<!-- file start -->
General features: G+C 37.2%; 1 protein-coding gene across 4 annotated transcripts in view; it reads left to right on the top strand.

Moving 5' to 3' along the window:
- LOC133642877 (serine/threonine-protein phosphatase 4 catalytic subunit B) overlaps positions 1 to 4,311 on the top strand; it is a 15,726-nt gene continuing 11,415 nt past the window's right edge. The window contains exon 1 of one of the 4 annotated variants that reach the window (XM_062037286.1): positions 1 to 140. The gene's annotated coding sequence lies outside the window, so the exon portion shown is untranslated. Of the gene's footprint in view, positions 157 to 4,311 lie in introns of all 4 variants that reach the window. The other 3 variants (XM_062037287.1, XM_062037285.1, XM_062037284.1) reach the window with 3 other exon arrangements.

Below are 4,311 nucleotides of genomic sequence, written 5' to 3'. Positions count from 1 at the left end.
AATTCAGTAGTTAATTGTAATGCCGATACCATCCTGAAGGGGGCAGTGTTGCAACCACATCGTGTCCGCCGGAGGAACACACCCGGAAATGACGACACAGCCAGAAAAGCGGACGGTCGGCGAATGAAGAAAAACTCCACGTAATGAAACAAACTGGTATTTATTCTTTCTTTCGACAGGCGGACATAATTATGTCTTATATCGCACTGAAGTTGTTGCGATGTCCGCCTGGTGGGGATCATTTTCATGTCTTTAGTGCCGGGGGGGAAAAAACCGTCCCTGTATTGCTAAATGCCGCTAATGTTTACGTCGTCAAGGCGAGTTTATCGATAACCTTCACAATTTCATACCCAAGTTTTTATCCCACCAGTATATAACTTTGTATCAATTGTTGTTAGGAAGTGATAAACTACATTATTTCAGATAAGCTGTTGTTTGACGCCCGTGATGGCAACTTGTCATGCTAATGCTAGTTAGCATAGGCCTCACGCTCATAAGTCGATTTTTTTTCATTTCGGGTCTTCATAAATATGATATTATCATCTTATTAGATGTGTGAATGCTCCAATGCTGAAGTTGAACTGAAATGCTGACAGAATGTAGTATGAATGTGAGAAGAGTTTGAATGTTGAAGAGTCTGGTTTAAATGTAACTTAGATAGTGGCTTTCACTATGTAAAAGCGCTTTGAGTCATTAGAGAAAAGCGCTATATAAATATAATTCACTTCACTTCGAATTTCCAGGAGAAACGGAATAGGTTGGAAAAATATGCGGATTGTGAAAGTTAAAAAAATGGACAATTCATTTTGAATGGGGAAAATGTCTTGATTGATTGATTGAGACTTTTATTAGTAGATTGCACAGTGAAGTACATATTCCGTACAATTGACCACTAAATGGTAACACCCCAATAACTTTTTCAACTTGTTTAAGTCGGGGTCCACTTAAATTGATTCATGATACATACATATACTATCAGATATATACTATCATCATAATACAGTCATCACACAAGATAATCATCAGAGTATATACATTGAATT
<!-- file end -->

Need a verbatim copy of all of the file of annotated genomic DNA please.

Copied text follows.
General features: G+C 37.2%; 1 protein-coding gene across 4 annotated transcripts in view; it reads left to right on the top strand.

Moving 5' to 3' along the window:
- LOC133642877 (serine/threonine-protein phosphatase 4 catalytic subunit B) overlaps positions 1 to 4,311 on the top strand; it is a 15,726-nt gene continuing 11,415 nt past the window's right edge. The window contains exon 1 of one of the 4 annotated variants that reach the window (XM_062037286.1): positions 1 to 140. The gene's annotated coding sequence lies outside the window, so the exon portion shown is untranslated. Of the gene's footprint in view, positions 157 to 4,311 lie in introns of all 4 variants that reach the window. The other 3 variants (XM_062037287.1, XM_062037285.1, XM_062037284.1) reach the window with 3 other exon arrangements.

Below are 4,311 nucleotides of genomic sequence, written 5' to 3'. Positions count from 1 at the left end.
AATTCAGTAGTTAATTGTAATGCCGATACCATCCTGAAGGGGGCAGTGTTGCAACCACATCGTGTCCGCCGGAGGAACACACCCGGAAATGACGACACAGCCAGAAAAGCGGACGGTCGGCGAATGAAGAAAAACTCCACGTAATGAAACAAACTGGTATTTATTCTTTCTTTCGACAGGCGGACATAATTATGTCTTATATCGCACTGAAGTTGTTGCGATGTCCGCCTGGTGGGGATCATTTTCATGTCTTTAGTGCCGGGGGGGAAAAAACCGTCCCTGTATTGCTAAATGCCGCTAATGTTTACGTCGTCAAGGCGAGTTTATCGATAACCTTCACAATTTCATACCCAAGTTTTTATCCCACCAGTATATAACTTTGTATCAATTGTTGTTAGGAAGTGATAAACTACATTATTTCAGATAAGCTGTTGTTTGACGCCCGTGATGGCAACTTGTCATGCTAATGCTAGTTAGCATAGGCCTCACGCTCATAAGTCGATTTTTTTTCATTTCGGGTCTTCATAAATATGATATTATCATCTTATTAGATGTGTGAATGCTCCAATGCTGAAGTTGAACTGAAATGCTGACAGAATGTAGTATGAATGTGAGAAGAGTTTGAATGTTGAAGAGTCTGGTTTAAATGTAACTTAGATAGTGGCTTTCACTATGTAAAAGCGCTTTGAGTCATTAGAGAAAAGCGCTATATAAATATAATTCACTTCACTTCGAATTTCCAGGAGAAACGGAATAGGTTGGAAAAATATGCGGATTGTGAAAGTTAAAAAAATGGACAATTCATTTTGAATGGGGAAAATGTCTTGATTGATTGATTGAGACTTTTATTAGTAGATTGCACAGTGAAGTACATATTCCGTACAATTGACCACTAAATGGTAACACCCCAATAACTTTTTCAACTTGTTTAAGTCGGGGTCCACTTAAATTGATTCATGATACATACATATACTATCAGATATATACTATCATCATAATACAGTCATCACACAAGATAATCATCAGAGTATATACATTGAATT